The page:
When I talked to EA's Frank Gibeau earlier this fall about the making of Battlefield 3, the words that kept coming up were realistic and authentic. Yes, the ambitious war game still counts as fiction, what with its earthquake-aided insurrection and nuclear terrorism. However, it's not quite as popcorn as the plot presented in the competing game Modern Warfare 3 released by rival publisher Activision.
"We had a concept about what it was like to be a Marine and being a part of very large events. It was really important for us to capture that emotional feeling of being swept up into things that are bigger than just one person," said Gibeau. "The technology allowed us to do that in some really interesting ways with the animation systems that we have, and how you can make the environments more complex, larger, beautiful, immersive."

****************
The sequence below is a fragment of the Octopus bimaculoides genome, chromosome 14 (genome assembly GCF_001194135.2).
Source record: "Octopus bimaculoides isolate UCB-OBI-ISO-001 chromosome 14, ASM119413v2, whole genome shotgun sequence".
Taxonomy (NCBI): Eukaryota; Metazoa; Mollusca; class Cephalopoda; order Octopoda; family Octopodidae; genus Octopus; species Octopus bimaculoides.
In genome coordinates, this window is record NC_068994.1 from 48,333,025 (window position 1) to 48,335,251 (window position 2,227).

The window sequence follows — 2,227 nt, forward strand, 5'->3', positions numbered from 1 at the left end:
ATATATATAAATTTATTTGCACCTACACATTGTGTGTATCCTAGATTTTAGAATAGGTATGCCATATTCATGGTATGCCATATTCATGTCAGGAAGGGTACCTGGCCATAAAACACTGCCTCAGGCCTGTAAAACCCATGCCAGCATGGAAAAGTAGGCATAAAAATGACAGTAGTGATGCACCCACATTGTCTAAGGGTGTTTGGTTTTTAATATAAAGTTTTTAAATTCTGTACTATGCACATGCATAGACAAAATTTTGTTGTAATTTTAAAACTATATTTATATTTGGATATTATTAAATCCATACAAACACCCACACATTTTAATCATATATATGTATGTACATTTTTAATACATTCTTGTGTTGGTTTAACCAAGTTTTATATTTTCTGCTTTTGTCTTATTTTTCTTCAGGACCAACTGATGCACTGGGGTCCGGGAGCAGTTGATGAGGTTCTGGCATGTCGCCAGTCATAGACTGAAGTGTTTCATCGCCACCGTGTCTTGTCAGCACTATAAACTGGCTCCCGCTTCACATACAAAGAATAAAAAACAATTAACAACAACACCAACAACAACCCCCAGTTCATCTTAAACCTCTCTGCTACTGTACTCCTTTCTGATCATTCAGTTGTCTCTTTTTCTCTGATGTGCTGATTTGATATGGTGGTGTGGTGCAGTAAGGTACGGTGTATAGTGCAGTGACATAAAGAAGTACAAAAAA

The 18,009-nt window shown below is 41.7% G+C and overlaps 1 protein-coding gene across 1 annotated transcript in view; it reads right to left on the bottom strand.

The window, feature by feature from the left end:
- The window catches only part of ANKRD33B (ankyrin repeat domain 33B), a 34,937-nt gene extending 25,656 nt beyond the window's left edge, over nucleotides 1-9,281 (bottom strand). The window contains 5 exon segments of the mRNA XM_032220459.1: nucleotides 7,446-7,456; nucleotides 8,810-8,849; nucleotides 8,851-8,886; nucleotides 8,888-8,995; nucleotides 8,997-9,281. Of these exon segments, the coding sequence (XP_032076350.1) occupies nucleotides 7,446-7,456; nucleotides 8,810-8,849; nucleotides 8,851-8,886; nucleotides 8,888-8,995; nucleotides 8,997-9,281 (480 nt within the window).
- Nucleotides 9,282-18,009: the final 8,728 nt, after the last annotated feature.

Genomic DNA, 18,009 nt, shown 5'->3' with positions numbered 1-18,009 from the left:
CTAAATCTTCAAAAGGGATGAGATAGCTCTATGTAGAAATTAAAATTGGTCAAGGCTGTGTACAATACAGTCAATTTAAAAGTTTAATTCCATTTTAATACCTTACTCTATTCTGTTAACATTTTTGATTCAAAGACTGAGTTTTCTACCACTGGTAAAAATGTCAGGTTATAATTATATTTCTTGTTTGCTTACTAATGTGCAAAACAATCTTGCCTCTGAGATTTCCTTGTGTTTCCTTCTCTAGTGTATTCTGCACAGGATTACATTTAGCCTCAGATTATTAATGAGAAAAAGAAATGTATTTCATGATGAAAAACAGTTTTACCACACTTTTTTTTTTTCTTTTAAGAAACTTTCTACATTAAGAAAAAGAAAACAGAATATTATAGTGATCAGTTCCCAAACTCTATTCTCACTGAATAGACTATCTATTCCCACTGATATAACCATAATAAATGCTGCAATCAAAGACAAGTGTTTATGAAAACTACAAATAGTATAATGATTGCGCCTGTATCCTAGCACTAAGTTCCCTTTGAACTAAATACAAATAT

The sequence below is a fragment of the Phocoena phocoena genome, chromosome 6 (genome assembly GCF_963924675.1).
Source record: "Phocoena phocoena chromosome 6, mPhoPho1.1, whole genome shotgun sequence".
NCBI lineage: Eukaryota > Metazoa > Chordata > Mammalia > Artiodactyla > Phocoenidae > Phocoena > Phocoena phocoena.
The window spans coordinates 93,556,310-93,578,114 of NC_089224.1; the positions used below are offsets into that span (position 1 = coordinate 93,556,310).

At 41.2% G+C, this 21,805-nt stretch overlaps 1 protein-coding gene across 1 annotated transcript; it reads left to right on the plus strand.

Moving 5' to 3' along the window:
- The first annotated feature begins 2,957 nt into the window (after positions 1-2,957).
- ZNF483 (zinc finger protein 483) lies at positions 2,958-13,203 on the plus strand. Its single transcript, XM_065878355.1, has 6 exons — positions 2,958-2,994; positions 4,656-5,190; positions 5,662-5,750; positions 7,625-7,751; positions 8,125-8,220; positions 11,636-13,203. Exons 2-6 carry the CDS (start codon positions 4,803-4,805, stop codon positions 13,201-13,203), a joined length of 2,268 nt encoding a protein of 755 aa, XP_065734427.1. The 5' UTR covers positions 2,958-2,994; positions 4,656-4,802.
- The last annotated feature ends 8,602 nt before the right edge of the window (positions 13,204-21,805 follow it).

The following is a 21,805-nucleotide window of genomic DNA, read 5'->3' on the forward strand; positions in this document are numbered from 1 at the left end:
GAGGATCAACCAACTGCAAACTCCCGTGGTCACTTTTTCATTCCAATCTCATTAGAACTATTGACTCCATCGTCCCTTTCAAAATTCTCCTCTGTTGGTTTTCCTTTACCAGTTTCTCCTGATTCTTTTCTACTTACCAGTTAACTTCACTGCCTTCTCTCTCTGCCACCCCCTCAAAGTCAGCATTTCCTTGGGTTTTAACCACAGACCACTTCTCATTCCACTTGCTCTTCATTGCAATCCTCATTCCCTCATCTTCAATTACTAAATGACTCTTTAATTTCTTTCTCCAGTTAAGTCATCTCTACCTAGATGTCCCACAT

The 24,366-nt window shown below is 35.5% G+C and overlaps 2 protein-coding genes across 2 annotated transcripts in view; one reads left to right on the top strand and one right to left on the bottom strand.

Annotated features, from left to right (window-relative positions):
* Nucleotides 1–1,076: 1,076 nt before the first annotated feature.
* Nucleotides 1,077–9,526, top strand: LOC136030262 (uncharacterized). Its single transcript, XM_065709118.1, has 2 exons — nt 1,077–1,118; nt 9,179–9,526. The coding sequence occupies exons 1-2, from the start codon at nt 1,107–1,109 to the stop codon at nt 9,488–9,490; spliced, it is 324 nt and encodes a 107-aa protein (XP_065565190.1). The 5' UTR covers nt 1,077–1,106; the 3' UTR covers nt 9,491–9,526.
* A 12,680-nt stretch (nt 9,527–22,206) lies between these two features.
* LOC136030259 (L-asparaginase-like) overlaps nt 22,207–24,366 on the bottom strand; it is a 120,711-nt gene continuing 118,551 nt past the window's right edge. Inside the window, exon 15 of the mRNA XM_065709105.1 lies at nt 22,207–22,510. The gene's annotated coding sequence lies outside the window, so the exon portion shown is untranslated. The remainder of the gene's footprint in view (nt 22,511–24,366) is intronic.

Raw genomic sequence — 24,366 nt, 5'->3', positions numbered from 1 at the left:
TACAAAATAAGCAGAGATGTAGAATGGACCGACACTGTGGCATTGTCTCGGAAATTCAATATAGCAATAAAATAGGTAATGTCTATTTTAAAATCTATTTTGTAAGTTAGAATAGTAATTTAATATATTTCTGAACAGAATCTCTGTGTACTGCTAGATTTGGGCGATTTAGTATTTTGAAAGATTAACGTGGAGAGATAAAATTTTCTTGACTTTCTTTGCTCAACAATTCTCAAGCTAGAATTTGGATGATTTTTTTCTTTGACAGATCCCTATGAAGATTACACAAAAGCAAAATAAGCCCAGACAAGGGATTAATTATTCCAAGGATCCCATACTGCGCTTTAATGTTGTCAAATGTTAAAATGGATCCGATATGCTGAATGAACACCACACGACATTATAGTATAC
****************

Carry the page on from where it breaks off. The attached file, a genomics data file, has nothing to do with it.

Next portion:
But, how real would EA get? In my talk with Activision CEO Eric Hirshberg, I'd asked him if there'd ever be a documentary-style Call of Duty that'd perhaps recount a real-world military engagement. He balked a bit at that, saying that "we've told the stories that the developers want to tell." So, I asked Gibeau the same question. Would EA re-tell the story of an actual conflict in one of their games?